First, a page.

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Organic paint and solvents that cause hearing loss.

Sometimes it’s easy to identify dangers to your ears: the roaring jet engine beside your ears or the bellowing equipment on the floor of a factory. When the hazards are intuitive and logical, it’s easy to get people on board with pragmatic solutions (which commonly include using earmuffs or earplugs). But what if your hearing could be harmed by an organic compound? Just because something is organic doesn’t necessarily mean it’s good for you. How could something that’s organic be just as bad for your ears as loud noise?

You Probably Won’t Want to Eat This Organic Substance

To be clear, we’re not talking about organic things like produce or other food products. According to recent (and some not-so-recent) research published by European scholars, there’s a strong chance that a group of chemicals known as organic solvents can injure your hearing even if exposure is brief and minimal. To be certain, the sort of organic label you find on fruit in the supermarket is entirely different. The truth is, marketers make use of the positive connections we have with the word “organic” to sell us products with the suggestion that it’s actually good for you (or at the very least not bad for you). The term organic, when pertaining to food signifies that the growers didn’t use particular chemicals. The term organic, when associated with solvents, is a term used in chemistry. In the field of chemistry, the term organic makes reference to any chemicals and compounds that contain bonds between carbon atoms. Carbon can generate a high number of molecules and therefore practical chemicals. But at times they can also be unsafe. Millions of workers each year work with organic solvents and they’re regularly exposed to the dangers of hearing loss while doing so.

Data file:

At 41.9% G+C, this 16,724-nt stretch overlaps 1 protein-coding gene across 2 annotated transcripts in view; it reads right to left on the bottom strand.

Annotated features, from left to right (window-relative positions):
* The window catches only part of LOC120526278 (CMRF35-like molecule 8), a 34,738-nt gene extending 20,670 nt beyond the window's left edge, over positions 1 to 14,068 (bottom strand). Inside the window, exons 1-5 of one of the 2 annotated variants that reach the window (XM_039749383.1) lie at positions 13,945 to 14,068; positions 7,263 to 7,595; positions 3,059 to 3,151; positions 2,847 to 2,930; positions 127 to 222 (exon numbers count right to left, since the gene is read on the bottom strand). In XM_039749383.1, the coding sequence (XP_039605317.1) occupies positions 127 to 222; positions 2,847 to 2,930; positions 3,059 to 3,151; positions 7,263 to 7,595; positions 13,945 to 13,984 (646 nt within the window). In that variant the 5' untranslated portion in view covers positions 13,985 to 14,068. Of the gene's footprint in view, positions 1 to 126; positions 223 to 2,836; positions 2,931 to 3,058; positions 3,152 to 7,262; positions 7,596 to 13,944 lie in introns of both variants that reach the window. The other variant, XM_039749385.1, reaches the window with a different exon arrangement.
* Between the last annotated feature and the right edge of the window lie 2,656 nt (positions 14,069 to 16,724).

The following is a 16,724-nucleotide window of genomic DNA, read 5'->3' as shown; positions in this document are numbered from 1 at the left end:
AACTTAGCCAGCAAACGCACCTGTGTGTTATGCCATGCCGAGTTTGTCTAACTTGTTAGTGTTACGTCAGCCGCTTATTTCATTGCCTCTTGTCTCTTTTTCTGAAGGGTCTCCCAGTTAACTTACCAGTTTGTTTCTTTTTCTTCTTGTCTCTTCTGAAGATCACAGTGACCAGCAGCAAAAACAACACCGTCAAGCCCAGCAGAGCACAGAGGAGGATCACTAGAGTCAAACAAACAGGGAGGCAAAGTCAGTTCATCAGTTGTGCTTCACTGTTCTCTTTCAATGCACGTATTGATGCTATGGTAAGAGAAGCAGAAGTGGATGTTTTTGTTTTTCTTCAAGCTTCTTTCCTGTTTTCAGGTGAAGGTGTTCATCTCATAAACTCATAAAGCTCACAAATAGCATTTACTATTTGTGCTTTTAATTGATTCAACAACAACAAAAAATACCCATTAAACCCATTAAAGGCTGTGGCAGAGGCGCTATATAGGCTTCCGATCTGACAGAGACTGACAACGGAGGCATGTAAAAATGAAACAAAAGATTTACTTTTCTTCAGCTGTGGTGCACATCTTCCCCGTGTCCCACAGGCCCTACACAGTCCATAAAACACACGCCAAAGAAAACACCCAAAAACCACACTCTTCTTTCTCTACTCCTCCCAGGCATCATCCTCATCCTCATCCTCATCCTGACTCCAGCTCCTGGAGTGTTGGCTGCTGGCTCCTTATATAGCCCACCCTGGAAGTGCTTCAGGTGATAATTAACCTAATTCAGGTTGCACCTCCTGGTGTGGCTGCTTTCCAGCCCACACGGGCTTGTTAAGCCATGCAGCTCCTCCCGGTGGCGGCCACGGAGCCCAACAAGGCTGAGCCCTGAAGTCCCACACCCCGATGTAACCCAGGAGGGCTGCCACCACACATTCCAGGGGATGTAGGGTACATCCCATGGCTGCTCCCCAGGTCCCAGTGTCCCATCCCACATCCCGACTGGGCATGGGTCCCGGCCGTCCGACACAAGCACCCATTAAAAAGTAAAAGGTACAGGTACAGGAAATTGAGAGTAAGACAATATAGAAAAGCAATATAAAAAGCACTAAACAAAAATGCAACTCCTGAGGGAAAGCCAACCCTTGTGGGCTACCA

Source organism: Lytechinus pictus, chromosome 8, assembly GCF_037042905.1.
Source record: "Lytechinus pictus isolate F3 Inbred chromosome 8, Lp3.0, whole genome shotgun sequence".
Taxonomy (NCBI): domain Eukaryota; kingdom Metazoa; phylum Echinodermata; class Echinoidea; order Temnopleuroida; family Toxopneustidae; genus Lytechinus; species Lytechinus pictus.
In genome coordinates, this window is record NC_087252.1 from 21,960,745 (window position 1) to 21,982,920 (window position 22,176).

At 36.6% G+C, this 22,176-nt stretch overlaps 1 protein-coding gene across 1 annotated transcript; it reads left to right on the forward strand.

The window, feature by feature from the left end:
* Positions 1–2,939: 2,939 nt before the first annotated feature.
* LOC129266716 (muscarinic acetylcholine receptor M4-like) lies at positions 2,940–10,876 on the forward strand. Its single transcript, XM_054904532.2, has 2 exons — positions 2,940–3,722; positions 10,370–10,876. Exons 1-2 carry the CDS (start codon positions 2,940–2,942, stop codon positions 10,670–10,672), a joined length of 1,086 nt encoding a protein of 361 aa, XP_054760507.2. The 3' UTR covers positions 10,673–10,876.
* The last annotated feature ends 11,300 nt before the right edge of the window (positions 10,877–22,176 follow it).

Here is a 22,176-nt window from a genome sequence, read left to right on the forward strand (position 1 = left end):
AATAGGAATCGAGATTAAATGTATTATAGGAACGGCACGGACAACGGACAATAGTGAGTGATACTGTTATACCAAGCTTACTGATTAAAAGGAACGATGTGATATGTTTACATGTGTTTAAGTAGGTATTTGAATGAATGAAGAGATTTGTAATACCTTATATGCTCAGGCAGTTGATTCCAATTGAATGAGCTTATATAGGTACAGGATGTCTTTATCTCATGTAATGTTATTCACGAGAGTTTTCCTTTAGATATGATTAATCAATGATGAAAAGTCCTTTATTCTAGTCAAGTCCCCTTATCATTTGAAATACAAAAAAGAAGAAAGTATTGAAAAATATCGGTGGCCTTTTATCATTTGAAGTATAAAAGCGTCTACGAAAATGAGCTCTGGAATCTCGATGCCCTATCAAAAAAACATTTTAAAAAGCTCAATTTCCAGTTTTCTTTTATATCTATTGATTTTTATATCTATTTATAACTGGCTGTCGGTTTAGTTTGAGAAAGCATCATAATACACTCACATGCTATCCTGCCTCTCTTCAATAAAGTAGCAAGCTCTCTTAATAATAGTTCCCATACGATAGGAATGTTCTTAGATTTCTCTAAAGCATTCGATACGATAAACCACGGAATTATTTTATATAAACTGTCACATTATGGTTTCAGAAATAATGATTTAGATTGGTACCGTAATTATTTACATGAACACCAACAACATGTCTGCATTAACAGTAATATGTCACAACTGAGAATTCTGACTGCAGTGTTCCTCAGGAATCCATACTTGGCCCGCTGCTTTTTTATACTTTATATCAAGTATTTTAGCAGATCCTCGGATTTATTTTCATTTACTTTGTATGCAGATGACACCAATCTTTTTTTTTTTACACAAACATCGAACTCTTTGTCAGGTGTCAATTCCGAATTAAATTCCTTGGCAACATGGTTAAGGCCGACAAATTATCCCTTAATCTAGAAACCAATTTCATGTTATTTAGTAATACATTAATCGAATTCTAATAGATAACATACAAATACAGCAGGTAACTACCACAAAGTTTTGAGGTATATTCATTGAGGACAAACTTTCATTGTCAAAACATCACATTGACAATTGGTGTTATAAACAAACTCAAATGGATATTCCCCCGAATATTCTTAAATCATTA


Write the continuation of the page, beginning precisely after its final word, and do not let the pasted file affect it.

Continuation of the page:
Where do You Come Across Organic Solvents?

Organic solvents are used in some of the following products:

  • Cleaning supplies
  • Degreasing elements
  • Varnishes and paints
  • Glues and adhesives

You get the point. So, the question quickly becomes, will painting (or even cleaning) your living room damage your hearing?

Dangers Associated With Organic Solvents

The more you’re subjected to these substances, based on recent research, the higher the associated dangers. So when you clean your house you will probably be fine. The most potent risk is experienced by individuals with the most prolonged contact, in other words, factory workers who develop or make use of organic solvents on an industrial scale. Industrial solvents, in particular, have been well studied and definitively demonstrate that exposure can result in ototoxicity (toxicity to the auditory system). This has been shown both in lab experiments involving animals and in experiential surveys with real people. Loss of hearing in the mid frequency range can be affected when the tiny hair cells in the ear are injured by solvents. Regretfully, the ototoxicity of these compounds isn’t well known by company owners. These hazards are known even less by workers. So there are insufficient standardized protocols to safeguard the hearing of those employees. All workers who deal with solvents could have hearing screenings on a regular basis and that would be really helpful. These workers would be able to get early treatment for hearing loss because it would be detected in its beginning stages.

You Have to Work

Regular Hearing tests and controlling your exposure to these solvents are the most common suggestions. But first, you need to be mindful of the dangers before you can follow that advice. When the hazards are in plain sight, it’s not that hard. Everyone recognizes that loud noises can injure your hearing and so precautions to safeguard your hearing from day-to-day sounds of the factory floor are logical and obvious. But when the threat is invisible as is the case for the millions of Americans who work with organic solvents, solutions can be more difficult to sell. Luckily, continuing research is helping both employers and employees take a safer path. For the time being, it’s a good strategy to only work with these products in a well-ventilated area and to wear masks. It would also be a smart idea to get your ears looked at by a hearing care specialist.

The site information is for educational and informational purposes only and does not constitute medical advice. To receive personalized advice or treatment, schedule an appointment.
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